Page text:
Paperback:  
Review by Brian Clegg

Comments

Popular posts from this blog

Rockets and Rayguns - Andrew May ****

The Cold War period saw dramatic developments in science and technology, coinciding with the flourishing of the science fiction genre. In Rockets and Rayguns, Andrew May draws on the parallels between reality and fiction, each influencing the other.

Inevitably a major Cold War theme was the threat of nuclear war, and May opens with the bomb. It's fascinating that fiction got there first - nuclear weapons were featured in science fiction when many physicists were still doubting the practicality of using nuclear energy. Of course, it's a lot easier to simply take a concept and dream up a weapon than it is to make it for real - for example, H. G. Wells' prophetic nuclear bombs from his 1914 The World Set Free were nothing like the real thing. And some science fiction devices concepts - notably ray guns and force fields - came to very little in reality. However this doesn't prevent the parallels being of interest.

May gives us a mix of the science - describing how nuclear we…

Galileo Galilei, the Tuscan Artist – Pietro Greco ****

Near the beginning of John Milton’s epic poem Paradise Lost, he refers to a ‘Tuscan artist’ viewing the Moon through an optic glass. He’s talking about Galileo – one of history’s greatest scientists, but not the most obvious person to slap an ‘artist’ label on. Yet Galileo lived at a time – the Renaissance – when it was fashionable to dabble impartially in both the arts and sciences. Look up ‘Renaissance man’ on Wikipedia and you’ll see Galileo’s picture right there underneath Leonardo da Vinci’s. It’s a less well-known side to his life, but it crops up again and again – interspersed among his many scientific achievements – in this excellent new biography by Pietro Greco.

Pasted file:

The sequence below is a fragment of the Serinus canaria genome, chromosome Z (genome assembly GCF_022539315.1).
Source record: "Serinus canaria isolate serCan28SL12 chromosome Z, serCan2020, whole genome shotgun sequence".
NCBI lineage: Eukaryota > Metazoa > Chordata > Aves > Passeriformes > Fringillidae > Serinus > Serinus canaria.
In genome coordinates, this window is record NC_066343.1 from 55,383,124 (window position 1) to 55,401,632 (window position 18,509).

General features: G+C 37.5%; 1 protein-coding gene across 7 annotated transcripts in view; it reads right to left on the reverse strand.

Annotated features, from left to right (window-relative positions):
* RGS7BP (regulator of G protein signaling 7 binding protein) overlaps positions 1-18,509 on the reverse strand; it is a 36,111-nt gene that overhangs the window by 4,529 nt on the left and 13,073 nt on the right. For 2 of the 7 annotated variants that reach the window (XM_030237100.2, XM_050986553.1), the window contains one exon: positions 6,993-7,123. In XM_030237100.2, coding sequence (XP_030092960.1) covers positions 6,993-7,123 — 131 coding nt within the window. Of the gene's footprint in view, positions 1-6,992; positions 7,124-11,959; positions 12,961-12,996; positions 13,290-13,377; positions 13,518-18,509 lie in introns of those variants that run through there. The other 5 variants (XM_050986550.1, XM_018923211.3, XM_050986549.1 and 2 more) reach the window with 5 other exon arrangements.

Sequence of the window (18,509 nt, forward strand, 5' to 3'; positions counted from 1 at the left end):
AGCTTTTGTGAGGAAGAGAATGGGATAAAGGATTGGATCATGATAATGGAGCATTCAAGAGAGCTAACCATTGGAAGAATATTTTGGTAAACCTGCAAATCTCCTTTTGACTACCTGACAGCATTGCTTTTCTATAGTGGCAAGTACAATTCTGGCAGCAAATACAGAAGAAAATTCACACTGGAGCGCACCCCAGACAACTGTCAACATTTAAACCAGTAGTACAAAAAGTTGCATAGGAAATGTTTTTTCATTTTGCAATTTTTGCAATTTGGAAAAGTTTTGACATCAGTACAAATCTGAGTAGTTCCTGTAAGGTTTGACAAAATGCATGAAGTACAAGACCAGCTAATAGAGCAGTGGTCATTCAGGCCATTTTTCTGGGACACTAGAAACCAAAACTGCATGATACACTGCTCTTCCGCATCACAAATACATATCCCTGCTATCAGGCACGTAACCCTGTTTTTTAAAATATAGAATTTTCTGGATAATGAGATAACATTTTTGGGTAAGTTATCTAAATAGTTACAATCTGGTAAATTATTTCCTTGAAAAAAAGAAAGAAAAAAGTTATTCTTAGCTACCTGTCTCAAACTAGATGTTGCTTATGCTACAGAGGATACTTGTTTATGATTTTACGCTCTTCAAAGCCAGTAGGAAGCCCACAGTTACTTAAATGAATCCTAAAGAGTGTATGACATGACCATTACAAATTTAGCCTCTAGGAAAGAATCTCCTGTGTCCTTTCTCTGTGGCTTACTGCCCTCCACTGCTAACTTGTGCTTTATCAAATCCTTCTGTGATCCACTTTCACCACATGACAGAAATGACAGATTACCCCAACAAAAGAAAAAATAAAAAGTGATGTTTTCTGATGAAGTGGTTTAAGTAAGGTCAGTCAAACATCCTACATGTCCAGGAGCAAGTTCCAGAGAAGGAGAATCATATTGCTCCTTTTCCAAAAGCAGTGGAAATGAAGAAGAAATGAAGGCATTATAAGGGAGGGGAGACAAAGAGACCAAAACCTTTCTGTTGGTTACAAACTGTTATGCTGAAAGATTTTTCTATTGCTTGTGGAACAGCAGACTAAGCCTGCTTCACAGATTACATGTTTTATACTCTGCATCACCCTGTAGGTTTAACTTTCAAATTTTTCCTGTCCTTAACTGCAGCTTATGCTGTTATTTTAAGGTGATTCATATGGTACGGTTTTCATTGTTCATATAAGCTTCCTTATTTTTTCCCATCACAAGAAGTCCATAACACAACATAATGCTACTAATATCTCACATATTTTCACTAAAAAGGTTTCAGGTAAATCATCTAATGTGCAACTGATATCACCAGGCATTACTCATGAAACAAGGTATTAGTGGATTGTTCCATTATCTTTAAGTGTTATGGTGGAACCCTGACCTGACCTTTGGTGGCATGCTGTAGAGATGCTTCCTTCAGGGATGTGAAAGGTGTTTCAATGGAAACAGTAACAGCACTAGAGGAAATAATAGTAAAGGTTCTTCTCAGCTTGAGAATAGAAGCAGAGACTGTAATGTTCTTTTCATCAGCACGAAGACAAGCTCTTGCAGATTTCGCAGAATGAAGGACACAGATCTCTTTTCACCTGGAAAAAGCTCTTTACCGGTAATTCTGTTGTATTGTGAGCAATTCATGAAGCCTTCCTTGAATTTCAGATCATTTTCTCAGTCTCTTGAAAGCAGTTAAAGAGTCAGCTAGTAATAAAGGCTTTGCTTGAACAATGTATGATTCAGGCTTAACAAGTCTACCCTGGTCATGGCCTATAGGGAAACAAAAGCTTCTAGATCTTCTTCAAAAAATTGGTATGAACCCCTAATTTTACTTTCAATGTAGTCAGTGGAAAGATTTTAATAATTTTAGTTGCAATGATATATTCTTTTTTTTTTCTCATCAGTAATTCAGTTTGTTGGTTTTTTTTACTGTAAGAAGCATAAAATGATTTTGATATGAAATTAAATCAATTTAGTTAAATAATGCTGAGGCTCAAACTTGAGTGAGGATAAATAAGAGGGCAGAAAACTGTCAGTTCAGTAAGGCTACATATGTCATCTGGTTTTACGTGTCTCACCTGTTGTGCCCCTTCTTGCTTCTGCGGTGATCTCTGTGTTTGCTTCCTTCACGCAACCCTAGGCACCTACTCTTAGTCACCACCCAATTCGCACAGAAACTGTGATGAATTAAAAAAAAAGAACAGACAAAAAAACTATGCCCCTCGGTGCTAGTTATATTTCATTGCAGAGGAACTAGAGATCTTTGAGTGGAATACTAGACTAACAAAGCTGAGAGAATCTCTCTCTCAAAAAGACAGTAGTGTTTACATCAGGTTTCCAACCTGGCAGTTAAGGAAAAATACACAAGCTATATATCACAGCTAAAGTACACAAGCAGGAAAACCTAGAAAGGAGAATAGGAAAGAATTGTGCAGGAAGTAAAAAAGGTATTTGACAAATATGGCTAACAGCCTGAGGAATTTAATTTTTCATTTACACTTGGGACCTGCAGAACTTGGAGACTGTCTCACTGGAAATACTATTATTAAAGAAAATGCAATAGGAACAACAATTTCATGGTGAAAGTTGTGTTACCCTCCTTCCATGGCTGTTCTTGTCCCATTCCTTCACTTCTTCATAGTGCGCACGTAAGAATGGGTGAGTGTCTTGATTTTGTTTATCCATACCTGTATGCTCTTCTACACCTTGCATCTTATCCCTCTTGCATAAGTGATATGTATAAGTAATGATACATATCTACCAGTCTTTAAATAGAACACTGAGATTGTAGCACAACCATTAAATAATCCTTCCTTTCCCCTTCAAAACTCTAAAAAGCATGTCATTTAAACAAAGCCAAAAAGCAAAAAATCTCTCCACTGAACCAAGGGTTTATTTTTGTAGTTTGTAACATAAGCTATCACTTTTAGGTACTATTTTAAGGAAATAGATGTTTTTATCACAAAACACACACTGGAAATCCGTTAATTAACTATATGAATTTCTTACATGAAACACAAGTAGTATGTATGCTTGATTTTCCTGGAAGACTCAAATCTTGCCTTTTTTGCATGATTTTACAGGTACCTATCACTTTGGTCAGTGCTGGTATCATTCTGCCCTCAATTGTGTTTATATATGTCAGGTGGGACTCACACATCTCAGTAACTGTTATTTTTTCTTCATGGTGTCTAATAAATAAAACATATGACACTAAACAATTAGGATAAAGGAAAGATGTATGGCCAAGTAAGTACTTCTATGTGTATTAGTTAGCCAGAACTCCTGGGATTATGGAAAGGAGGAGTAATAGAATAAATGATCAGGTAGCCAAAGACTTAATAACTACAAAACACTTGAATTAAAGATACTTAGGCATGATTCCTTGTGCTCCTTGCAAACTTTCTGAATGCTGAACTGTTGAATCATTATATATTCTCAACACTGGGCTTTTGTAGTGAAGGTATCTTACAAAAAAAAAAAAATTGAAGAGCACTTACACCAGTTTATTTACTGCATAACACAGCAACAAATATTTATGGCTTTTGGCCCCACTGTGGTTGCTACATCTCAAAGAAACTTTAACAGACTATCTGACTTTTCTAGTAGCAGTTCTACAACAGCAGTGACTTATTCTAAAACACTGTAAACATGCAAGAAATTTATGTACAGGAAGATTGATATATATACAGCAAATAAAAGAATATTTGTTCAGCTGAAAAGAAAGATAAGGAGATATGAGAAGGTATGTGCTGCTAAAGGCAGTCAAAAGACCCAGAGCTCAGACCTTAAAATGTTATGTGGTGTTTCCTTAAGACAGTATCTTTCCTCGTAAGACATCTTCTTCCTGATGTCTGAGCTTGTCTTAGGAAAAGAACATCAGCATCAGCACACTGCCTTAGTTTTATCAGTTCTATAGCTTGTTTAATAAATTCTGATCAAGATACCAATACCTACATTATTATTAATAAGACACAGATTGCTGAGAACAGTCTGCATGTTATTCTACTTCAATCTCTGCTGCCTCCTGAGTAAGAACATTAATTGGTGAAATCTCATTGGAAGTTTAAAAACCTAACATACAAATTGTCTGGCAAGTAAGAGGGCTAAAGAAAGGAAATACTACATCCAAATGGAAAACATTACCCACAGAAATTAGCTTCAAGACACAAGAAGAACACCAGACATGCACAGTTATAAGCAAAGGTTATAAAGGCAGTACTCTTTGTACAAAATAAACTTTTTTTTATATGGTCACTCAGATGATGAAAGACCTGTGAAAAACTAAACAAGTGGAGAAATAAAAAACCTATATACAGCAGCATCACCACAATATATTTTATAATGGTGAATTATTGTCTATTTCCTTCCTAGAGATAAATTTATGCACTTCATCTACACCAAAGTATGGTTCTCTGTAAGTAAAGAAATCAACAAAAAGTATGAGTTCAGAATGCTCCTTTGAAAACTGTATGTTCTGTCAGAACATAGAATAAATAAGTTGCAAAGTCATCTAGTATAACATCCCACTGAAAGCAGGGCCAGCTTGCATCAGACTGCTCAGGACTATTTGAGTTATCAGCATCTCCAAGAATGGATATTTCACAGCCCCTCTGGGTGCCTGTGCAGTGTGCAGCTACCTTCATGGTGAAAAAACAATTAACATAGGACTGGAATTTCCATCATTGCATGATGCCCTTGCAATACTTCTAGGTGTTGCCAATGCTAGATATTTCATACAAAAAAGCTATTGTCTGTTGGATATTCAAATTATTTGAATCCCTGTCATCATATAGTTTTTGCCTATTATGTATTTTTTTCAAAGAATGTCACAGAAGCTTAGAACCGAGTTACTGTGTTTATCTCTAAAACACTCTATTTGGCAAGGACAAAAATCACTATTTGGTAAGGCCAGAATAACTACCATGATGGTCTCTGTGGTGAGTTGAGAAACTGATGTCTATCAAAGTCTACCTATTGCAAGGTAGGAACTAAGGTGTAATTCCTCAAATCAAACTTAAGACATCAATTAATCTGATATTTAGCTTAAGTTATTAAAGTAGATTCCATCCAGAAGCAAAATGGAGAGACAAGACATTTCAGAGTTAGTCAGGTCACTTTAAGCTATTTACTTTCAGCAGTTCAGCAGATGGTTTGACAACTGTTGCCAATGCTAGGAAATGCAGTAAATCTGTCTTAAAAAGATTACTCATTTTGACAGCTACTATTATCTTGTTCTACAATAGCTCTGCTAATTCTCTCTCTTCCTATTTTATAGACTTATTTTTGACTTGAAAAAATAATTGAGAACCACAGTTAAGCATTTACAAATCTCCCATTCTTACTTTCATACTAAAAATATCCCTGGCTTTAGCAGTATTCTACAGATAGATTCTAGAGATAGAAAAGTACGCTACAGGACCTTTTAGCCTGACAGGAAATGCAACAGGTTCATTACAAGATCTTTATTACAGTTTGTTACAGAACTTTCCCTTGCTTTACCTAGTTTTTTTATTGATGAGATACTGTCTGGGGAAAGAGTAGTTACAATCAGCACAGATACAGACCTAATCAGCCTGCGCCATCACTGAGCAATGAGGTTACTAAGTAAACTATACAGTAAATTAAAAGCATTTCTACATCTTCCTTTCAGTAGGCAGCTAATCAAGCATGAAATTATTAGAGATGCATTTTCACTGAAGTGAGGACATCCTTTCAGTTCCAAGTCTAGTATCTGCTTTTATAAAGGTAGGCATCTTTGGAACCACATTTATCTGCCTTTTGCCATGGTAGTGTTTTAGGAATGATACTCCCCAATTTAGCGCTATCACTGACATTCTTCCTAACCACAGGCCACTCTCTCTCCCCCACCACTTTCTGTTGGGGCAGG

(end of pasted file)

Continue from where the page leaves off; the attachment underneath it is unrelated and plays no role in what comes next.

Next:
If you’re looking for interesting trivia, you’ll find plenty in this book. Galileo’s father was a musician with scientific leanings, who carried out some of the first experiments on musical acoustics – which Galileo may have assisted with. As a young professor of mathematics, Galileo delivered a couple of lectures on …

The Ultimate Interplanetary Travel Guide - Jim Bell **

Not too long ago, NASA brought out a series of spoof ‘space tourism’ posters for various destinations in the Solar System. For people like me, who have watched NASA depressingly fail to send humans to the other planets for decade after decade, it was just another painful twist of the knife. On the other hand, the posters probably have more appeal for younger and less cynical minds, by presenting familiar astronomical objects in a new and engaging way. There may even be scope for a whole book along these lines – and that’s what Jim Bell has attempted here.

The main thing I learned from it is that my brain is programmed to read either fiction or non-fiction, and can’t handle a 50:50 mix of the two – which is what this book is. It drove me mad –  not least because I could see that the same material, presented as straight non-fiction, could have made a really excellent book. Using the NASA posters as a starting point, he could have enumerated the potential ‘tourist sights’ at each location…